Jan. 4, 2022 – 2021 was a year of many healthcare challenges, but against this backdrop the Food and Drug Administration’s (FDA’s) Center for Drug Evaluation and Research (CDER) approved 50 novel drugs and its Center for Biologics Evaluation and Research (CBER) approved 10 biological license applications (BLAs) (plus three source plasma products). CDER nearly matched its drug approvals of 2020 (53 approvals) and surpassed the number in 2019 (48 approvals).
A majority of the 2021 approved products are cancer therapies; others were approved to treat such conditions as thermal burns, hepatitis B, tick-born encephalitis, rare diseases, and neurological disorders – including attention-deficit hyperactivity disorder, depression and migraines. The 2021 tally also included the controversial accelerated approval of Aduhelm for Alzheimer’s disease.
Should FDA Commissioner nominee Robert Califf, M.D., be confirmed, the accelerated pathway under which Aduhelm was approved may be revisited. To learn more about what the FDA will look like under Califf, register here for a Jan. 21 CHC webinar (from 12 p.m. to 1 p.m. ET) featuring Nancy Bradish Myers, president, Catalyst Healthcare Consulting.
One of the newly approved BLAs is for Comirnaty, the Pfizer and BioNTech vaccine for COVID-19. Although three COVID-19 vaccines were granted emergency-use authorizations, Comirnaty is the only one that has been approved to date.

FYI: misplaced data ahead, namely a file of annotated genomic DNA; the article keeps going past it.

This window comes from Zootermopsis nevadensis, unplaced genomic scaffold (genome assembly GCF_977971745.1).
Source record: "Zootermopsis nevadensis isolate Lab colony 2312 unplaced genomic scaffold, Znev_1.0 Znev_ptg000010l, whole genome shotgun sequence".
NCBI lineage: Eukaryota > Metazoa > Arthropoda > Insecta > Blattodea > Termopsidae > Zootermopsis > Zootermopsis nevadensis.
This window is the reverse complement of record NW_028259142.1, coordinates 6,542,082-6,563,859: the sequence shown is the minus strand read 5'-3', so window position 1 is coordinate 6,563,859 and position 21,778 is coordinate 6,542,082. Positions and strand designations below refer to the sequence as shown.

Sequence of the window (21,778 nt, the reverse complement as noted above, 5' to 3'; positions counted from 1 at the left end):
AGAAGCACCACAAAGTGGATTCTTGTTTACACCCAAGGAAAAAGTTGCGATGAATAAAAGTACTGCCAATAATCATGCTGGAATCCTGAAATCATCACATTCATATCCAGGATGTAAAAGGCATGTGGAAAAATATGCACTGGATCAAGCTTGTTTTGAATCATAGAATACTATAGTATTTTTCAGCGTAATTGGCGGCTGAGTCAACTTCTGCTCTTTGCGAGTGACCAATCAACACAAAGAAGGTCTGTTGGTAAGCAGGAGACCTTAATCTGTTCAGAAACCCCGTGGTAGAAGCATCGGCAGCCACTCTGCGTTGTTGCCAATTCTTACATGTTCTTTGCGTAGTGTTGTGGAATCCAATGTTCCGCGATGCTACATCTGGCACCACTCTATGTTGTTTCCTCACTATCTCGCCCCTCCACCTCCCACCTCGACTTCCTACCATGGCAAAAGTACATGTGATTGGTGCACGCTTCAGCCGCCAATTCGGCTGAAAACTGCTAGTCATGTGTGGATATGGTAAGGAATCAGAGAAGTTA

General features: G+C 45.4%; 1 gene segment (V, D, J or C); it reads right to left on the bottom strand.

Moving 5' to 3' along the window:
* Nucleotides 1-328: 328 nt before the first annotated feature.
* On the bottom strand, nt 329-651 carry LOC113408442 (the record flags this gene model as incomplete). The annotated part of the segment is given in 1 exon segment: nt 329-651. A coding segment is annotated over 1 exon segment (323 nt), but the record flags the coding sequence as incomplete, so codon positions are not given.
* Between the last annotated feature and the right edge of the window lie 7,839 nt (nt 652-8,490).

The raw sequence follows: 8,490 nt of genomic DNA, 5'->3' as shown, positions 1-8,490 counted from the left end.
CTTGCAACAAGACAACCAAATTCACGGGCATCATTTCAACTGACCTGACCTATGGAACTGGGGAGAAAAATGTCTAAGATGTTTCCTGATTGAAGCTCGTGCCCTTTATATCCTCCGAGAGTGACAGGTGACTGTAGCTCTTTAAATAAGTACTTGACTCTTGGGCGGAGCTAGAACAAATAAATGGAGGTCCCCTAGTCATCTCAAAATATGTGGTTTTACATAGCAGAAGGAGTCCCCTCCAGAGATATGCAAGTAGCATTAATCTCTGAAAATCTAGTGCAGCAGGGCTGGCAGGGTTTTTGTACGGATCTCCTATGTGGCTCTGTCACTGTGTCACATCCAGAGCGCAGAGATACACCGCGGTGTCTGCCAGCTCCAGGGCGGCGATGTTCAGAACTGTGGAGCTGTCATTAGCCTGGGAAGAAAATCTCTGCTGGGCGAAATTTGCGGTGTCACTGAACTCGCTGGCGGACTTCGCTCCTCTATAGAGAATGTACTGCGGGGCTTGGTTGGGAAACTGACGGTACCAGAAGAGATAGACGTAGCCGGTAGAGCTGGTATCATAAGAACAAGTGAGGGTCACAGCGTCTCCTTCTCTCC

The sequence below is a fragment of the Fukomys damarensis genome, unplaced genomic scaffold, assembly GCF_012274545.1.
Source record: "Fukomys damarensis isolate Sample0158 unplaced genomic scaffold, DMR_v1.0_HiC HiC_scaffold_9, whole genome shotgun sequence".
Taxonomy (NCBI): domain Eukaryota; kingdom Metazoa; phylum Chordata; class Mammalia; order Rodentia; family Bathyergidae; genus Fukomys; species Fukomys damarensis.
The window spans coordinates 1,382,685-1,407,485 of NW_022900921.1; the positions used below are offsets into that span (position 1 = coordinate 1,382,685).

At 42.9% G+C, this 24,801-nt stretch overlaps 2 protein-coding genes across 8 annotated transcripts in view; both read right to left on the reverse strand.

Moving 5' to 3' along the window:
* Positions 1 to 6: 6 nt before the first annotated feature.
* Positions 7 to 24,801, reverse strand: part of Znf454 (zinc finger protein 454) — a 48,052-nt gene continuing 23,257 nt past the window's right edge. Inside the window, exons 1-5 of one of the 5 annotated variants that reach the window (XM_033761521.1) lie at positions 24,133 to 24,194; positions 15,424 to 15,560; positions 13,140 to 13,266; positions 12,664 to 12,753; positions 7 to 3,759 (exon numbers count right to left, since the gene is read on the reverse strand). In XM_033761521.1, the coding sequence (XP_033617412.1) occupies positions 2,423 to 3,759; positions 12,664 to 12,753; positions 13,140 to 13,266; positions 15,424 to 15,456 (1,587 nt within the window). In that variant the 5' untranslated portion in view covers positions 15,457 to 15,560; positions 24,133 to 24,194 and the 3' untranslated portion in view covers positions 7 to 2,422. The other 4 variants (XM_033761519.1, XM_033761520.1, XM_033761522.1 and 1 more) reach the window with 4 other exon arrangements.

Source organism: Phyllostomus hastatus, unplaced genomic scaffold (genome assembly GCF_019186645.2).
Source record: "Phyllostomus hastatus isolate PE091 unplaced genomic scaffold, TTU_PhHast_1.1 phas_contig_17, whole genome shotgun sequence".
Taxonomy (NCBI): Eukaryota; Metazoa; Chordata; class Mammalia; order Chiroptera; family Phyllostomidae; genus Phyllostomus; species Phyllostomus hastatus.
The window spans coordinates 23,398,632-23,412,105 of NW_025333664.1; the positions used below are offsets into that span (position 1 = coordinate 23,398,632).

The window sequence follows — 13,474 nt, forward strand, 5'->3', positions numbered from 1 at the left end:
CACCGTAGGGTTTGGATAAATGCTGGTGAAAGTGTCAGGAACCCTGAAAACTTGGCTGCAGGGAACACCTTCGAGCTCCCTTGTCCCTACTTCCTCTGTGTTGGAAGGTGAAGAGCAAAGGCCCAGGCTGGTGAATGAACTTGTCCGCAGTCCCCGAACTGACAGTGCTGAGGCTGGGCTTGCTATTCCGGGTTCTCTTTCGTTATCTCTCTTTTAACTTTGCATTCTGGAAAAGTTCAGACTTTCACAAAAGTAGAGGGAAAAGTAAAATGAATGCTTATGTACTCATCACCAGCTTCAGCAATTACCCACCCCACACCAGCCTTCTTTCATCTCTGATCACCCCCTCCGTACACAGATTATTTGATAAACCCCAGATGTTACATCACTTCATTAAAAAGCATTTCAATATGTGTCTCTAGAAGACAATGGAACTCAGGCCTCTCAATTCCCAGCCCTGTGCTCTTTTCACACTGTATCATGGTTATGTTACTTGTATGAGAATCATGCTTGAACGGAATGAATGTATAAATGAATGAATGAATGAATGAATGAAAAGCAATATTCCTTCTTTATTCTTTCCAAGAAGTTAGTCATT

Although these approval numbers are good news, they likely would be even better if the FDA could overcome its backlog of manufacturing site inspections. In the agency’s November 2021 “Update to the Resiliency Roadmap for FDA Inspectional Oversight,” the FDA reports that there were new drug application delays as a result of the inspections backlog caused largely by the COVID-19 pandemic.
Domestically, the agency completed more inspections than anticipated in 2021; on the foreign inspection front, the agency focused “primarily on mission-critical inspections in foreign countries,” the update states. Still, by late last year, 52 human drug applications were delayed solely due to a pending inspection or facility assessment, according to the report.
“Given the continuing pressures of the COVID-19 pandemic and the still-significant backlog in manufacturing facility inspections, the high pace of approvals for novel drugs in 2021 was especially remarkable, and testifies to hard work and efficient processes at CDER,” said Coalition for Healthcare Communications Executive Director Jon Bigelow. “The range of products approved demonstrates the potential benefits for patient care and the productivity of the biopharma industry.”
Considering the results for 2021, Bigelow noted, “prospects for 2022 seem strong, especially with some interesting cell and gene therapy products in the pipeline.”